MSG is short for monosodium glutamate. It is a common food additive.
People think it’s harmful to our health because glutamic acid functions as a neurotransmitter in our brain. It is an excitatory neurotransmitter, meaning that it stimulates nerve cells to relay its signal. Some people claim that MSG leads to excessive glutamate in the brain and excessive stimulation of nerve cells.
Why is yeast extract a good substitute for MSG?
The glutamate that comes from yeast extract is a natural one, while MSG is a synthetic one.
The yeast extract is an L-glutamate (natural)
L-glutamic acid, found in protein, is referred to as ‘bound’ or ‘protein bound’ glutamic acid. Virtually every natural food contains glutamate. For example, fishes have the most. Natural food protein, as well as protein in the human body, contains only L-forms of amino acids.
The MSG is a D-glutamate (synthetic)
D-glutamic acid is an “outside of protein” or “free glutamic acid.” Its artificially and chemically produced outside of the body. This is what is known as monosodium glutamate or MSG.
The yeast extract is a 100% natural food enhancer (UMAMI)
MSG doesn’t have a flavor. Instead, it acts just as a flavor enhancer, like salt. So yeast extract, besides being a 100% NATURAL food enhancer (UMAMI) by adding more flavor, adds a nice color and lot of flavor to foods, like a spice.
As its name indicates, yeast extract is derived from fresh yeast. Yeast is truly a natural all-rounder and essential for producing common foods such as bread, beer, and wine. This same yeast forms the basic ingredient for yeast extract.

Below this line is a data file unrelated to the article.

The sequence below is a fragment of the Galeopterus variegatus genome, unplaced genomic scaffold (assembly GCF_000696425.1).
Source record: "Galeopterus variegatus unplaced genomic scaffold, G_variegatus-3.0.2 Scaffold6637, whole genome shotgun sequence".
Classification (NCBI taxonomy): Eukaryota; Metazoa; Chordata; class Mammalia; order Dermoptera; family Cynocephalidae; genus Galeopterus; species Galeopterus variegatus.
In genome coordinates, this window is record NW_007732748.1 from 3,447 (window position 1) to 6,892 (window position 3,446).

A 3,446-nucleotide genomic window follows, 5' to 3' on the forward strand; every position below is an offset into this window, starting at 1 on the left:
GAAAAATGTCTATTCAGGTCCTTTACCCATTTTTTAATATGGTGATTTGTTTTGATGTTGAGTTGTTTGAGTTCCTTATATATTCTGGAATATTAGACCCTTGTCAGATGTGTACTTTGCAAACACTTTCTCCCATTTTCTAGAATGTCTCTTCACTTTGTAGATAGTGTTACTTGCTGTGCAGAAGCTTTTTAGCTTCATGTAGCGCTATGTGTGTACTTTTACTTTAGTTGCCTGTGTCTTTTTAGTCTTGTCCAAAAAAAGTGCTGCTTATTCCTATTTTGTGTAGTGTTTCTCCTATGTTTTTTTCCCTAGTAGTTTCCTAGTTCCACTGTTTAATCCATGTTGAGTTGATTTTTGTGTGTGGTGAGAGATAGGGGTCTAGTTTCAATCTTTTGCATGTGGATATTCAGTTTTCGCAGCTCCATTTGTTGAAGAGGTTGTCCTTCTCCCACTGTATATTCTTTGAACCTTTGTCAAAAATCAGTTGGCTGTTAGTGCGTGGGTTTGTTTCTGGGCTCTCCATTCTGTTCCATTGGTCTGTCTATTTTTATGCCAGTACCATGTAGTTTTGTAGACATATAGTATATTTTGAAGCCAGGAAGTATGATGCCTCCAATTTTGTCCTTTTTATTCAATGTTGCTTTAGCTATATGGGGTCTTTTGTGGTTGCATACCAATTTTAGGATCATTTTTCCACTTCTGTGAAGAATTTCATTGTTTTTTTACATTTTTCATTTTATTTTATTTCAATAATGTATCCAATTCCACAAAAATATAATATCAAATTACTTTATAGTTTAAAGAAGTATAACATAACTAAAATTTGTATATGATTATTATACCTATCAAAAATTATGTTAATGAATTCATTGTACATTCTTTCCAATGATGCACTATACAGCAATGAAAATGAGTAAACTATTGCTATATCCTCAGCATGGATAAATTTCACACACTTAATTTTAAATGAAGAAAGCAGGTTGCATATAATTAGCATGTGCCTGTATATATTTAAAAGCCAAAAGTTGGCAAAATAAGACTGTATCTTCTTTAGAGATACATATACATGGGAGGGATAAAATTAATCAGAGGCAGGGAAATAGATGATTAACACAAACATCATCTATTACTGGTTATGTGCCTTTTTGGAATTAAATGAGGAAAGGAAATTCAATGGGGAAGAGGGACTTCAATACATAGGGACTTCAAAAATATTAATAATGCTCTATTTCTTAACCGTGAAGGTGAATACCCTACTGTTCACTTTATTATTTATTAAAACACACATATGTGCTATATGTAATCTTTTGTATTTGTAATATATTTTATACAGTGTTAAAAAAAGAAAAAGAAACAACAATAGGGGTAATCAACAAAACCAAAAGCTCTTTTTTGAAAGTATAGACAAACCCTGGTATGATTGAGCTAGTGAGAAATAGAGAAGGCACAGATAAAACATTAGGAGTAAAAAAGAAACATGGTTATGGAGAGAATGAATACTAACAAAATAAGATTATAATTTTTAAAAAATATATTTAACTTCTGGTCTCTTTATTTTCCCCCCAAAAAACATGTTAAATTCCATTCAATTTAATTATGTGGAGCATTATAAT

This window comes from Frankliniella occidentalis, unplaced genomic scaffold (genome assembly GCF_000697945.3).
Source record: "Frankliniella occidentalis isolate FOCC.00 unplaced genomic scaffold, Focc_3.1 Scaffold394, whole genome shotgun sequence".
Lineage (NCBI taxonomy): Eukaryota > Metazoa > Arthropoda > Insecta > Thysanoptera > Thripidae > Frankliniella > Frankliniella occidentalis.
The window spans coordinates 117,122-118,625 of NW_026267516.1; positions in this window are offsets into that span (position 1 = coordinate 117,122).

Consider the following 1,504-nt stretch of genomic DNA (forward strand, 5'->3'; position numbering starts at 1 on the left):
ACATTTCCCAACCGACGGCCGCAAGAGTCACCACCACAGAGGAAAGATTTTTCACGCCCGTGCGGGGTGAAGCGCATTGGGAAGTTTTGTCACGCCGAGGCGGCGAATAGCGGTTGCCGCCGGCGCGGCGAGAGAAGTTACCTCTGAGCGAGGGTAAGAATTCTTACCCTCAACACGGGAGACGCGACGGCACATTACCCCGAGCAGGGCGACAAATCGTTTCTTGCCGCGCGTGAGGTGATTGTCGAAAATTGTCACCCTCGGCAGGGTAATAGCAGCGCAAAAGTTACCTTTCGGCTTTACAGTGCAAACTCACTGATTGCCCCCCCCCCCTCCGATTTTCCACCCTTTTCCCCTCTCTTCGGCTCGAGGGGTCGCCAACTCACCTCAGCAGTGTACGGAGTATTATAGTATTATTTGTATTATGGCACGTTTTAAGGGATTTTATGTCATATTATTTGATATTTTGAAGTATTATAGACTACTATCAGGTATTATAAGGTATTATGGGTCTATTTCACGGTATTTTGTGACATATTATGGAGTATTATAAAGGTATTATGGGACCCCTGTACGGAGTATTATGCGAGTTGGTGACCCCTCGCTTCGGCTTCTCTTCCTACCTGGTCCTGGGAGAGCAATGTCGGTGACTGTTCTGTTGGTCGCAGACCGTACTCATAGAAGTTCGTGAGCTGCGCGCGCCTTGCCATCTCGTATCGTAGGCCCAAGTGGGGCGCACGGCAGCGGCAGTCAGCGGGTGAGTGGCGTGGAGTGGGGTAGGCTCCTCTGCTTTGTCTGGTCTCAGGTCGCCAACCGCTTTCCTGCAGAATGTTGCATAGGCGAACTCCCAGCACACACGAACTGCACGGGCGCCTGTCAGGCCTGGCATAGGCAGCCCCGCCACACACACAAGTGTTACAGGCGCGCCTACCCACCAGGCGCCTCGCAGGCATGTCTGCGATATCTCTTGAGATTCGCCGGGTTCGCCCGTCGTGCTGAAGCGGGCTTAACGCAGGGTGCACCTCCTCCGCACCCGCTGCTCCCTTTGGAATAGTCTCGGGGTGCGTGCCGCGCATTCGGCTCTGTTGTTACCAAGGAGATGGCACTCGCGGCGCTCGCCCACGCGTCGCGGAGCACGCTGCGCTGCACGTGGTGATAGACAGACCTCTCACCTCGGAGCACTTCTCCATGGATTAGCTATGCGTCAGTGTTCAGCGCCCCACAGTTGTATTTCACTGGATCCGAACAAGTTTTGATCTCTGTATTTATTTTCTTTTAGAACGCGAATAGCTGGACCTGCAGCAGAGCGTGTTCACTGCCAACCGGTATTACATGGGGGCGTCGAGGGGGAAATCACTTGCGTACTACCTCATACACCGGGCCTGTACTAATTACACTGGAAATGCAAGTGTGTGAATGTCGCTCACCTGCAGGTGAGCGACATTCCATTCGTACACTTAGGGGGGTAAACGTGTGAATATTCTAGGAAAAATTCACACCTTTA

Yeast extract is a rich blend of natural components that takes advantage of the various vitamins and proteins that yeast delivers. It is produced without the use of synthetic additives or chemical substances. Experienced food producers appreciate and use yeast extract because of its natural and unique taste providing characteristics.
Yeast extract contains a lower content of glutamate.
Yeast extract is a rich mix of protein components. As glutamate is part of any naturally occurring protein, it is also present in yeast extract. However, glutamate only accounts for approximately 5% of the total extract. Compared with other foods we consume daily – including tomatoes, mushrooms, and cheese, the glutamate level of yeast extract is very low. For instance, one tomato contains approximately twice the amount of glutamate present in 200 ml of yeast extract flavored bouillon.
Yeast extract is often mistaken with MSG – even though these ingredients differ strongly, both in composition and function. While yeast extract comprises a rich mix of proteins, vitamins, and amino acids, MSG is composed exclusively of glutamate salt. As a result, monosodium glutamate does not have a taste on its own and is only used to make existing flavors stronger.